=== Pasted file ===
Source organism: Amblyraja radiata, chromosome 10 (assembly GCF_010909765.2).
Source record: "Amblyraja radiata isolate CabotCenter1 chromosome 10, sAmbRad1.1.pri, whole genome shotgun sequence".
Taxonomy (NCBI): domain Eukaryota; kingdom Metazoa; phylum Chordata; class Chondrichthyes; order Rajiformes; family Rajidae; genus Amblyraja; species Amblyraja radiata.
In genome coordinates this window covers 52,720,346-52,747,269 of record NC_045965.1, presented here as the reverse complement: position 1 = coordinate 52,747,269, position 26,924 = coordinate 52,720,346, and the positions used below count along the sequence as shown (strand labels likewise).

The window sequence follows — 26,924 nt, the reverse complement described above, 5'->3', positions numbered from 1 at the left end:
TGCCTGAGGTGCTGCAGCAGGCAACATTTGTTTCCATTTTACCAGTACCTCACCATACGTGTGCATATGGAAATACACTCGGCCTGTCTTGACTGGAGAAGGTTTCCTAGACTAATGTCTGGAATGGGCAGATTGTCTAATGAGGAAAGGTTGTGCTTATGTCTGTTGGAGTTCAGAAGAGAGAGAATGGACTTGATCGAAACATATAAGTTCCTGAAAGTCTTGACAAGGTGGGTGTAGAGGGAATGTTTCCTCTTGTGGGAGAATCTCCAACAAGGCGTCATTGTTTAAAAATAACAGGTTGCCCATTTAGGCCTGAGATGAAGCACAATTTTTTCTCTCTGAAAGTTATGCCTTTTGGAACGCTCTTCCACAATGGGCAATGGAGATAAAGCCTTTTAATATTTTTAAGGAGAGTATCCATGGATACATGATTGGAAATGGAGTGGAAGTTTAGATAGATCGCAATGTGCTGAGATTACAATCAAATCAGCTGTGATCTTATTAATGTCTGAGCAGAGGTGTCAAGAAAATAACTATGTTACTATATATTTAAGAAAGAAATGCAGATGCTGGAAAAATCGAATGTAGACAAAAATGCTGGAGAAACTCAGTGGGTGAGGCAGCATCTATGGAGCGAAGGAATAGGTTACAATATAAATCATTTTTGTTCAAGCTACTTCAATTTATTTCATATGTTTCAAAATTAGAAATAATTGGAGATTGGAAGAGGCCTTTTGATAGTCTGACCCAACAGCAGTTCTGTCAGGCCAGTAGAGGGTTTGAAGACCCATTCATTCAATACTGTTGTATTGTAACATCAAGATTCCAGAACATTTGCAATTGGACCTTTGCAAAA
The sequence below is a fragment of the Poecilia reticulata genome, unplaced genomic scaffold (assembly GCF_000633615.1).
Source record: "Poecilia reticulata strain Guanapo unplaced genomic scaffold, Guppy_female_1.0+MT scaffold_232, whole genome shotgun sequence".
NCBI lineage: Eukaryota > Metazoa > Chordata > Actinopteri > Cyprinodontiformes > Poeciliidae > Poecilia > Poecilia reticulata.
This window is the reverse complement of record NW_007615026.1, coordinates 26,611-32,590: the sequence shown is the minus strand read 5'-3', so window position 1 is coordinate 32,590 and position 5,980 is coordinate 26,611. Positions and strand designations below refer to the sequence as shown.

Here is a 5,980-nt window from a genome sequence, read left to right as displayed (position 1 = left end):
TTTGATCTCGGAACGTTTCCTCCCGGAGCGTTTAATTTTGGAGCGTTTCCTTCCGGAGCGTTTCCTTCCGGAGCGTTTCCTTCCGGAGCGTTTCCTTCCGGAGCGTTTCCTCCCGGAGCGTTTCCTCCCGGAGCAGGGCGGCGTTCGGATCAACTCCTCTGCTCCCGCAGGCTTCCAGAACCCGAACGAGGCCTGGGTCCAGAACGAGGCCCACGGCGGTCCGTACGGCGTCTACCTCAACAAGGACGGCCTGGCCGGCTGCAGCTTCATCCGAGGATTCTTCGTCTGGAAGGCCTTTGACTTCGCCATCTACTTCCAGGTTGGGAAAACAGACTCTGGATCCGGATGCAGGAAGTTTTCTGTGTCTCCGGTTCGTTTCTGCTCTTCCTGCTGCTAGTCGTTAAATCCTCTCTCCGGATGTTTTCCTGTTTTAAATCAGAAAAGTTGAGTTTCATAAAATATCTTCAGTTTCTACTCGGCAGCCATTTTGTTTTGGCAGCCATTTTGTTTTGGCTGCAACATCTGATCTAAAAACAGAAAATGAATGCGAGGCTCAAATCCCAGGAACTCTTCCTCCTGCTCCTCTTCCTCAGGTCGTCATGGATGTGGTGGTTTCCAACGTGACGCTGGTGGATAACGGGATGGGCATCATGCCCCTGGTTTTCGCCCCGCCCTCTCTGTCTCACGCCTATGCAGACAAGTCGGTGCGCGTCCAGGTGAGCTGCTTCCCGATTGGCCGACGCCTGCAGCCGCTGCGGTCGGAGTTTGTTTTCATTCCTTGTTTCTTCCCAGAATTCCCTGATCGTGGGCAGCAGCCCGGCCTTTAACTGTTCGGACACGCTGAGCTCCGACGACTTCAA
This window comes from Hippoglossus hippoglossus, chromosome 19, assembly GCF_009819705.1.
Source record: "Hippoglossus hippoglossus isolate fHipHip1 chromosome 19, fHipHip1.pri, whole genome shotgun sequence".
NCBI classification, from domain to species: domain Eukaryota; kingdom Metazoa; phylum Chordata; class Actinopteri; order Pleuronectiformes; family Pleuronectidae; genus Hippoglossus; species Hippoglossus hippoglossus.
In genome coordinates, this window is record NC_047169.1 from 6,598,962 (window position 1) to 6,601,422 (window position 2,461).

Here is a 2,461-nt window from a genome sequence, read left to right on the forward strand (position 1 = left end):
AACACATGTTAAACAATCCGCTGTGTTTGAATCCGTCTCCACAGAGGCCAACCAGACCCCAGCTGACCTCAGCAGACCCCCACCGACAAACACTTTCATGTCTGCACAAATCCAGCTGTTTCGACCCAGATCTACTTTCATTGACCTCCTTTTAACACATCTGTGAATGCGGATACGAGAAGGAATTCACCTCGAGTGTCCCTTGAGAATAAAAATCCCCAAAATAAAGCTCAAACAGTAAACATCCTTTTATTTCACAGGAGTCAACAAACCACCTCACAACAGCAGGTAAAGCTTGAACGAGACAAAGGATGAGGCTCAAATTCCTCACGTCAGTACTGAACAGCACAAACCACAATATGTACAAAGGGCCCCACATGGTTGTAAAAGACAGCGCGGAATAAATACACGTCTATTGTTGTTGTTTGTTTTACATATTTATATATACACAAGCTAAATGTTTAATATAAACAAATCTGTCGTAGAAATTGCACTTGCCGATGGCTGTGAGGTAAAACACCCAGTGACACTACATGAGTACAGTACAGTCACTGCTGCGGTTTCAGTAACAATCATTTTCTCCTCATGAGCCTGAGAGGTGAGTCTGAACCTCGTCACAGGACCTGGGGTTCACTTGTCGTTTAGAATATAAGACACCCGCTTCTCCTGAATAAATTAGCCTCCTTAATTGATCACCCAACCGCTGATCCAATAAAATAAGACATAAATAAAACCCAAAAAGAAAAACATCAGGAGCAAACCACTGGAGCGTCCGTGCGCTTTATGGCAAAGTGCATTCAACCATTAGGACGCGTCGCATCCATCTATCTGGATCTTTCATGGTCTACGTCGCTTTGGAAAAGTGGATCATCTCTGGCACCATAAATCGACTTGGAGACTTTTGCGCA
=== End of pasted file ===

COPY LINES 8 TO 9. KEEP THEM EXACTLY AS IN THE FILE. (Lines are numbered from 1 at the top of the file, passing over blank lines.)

Source record: "Poecilia reticulata strain Guanapo unplaced genomic scaffold, Guppy_female_1.0+MT scaffold_232, whole genome shotgun sequence".
NCBI lineage: Eukaryota > Metazoa > Chordata > Actinopteri > Cyprinodontiformes > Poeciliidae > Poecilia > Poecilia reticulata.